New Mexico lures Taiwanese companies through strong Mexico connection

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"Reshoring" efforts prompt three Asian companies to bring 400 jobs to Santa Teresa in 2021

SANTA TERESA, New Mexico (Border Report) – Southern New Mexico is building a strong trade partnership with one Asian nation, as three Taiwanese companies plan to bring nearly 400 jobs here in 2021.

Label maker Cymmetrik this month said it signed a lease in the Santa Teresa Border Zone and will begin operations early next year. Cymmetrik is the largest label printer in China, with three factories in Southeast Asia, according to the New Mexico Economic Development Department.

The Santa Teresa plant will be the company’s first in North America.

Last September, Xxentria Technology Materials Company announced it purchased 40 acres across the FedEx Ground facility in the Westpark Logistics Center in Santa Teresa for industrial facilities that will complement a new production plant in Chihuahua, Mexico.

Earlier, Admiral Cable said it’ll build a $50 million, 195,000 square-foot facility. That plant is also expected to open in early 2021.

“The arrival of Cymmetrik — the third Taiwanese company to locate to the Santa Teresa border region in two years — has helped create a cluster of foreign manufacturing companies and shows the start of a much larger trend,” said Melinda Allen, interim president of the New Mexico Partnership, the state’s industrial recruiting arm.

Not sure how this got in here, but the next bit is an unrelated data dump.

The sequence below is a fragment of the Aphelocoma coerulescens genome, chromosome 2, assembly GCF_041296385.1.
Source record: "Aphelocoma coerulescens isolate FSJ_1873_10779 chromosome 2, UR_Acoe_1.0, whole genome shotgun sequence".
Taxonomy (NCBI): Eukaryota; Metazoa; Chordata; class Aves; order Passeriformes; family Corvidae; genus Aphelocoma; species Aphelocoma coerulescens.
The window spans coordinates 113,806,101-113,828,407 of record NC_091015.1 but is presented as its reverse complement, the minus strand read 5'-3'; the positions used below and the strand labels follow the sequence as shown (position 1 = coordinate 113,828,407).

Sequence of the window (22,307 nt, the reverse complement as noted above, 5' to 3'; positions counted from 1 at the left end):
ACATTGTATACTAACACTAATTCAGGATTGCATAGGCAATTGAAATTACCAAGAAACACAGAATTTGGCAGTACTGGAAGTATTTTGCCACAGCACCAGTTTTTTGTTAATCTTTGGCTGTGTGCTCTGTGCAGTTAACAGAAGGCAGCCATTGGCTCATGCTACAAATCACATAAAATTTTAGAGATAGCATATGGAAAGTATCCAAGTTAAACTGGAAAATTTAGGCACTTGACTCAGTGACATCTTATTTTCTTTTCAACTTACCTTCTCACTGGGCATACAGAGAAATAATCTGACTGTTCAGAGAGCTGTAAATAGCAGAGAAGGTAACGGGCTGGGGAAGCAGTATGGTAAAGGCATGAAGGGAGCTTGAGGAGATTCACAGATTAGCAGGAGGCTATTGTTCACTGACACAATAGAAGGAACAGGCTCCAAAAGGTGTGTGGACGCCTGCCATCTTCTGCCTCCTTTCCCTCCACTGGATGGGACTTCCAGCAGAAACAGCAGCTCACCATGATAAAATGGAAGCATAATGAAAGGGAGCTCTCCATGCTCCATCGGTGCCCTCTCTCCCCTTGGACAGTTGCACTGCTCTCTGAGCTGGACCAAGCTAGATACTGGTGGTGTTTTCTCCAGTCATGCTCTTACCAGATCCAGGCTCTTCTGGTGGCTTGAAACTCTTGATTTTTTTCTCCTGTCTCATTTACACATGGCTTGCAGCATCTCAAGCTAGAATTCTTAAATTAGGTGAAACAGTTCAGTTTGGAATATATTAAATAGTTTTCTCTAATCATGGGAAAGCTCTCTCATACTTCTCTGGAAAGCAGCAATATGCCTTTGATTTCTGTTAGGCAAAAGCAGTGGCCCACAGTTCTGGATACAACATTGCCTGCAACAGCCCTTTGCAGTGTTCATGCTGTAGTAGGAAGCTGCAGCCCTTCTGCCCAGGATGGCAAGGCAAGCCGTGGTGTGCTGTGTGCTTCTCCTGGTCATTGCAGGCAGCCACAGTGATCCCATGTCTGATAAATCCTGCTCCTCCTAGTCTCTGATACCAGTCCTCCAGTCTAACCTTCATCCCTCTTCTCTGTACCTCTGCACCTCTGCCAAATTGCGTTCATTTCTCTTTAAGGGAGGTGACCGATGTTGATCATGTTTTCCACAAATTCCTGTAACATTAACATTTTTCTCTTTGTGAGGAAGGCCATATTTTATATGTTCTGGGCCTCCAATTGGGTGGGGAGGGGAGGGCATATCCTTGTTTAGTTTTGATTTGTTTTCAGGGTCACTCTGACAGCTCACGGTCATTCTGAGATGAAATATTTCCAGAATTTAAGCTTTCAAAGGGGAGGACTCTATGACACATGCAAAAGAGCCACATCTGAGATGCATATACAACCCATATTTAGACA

Officials said Cymmetrik would start off with about 20 positions while Xxentria is planning to hire 35 supervisory employees and Admiral Cable would hire 342 workers.

The companies have been recruited through trade missions; more Taiwanese companies will be contacted through a liaison office in the capital of Taipei, trade officials said.

“The real story is the reshoring of jobs from China,” said Jerry Pacheco, president of the Santa Teresa-based Border Industrial Association.

The U.S. government and many local entities have been pushing for a relocation of manufacturing facilities from Asia after disruptions in the supply chain caused by the COVID-19 pandemic.

Santa Teresa promoters and New Mexico officials have moved aggressively in the past few months to pitch competitive production costs across the border in Mexico as well as the growing port of entry and rail connections in Santa Teresa.

Pacheco said the Doña Ana County International Jetport at Santa Teresa this fall completed a $9 million renovation that allows planes carrying up to 94,000 pounds of cargo to land and take off there.

According to state officials, New Mexico led the nation in 2019 in export growth, with an increase of 31% in volume. Exports from New Mexico to Mexico also grew 68% last year, and that was directly attributable to the expansion of industrial operations in Santa Teresa.

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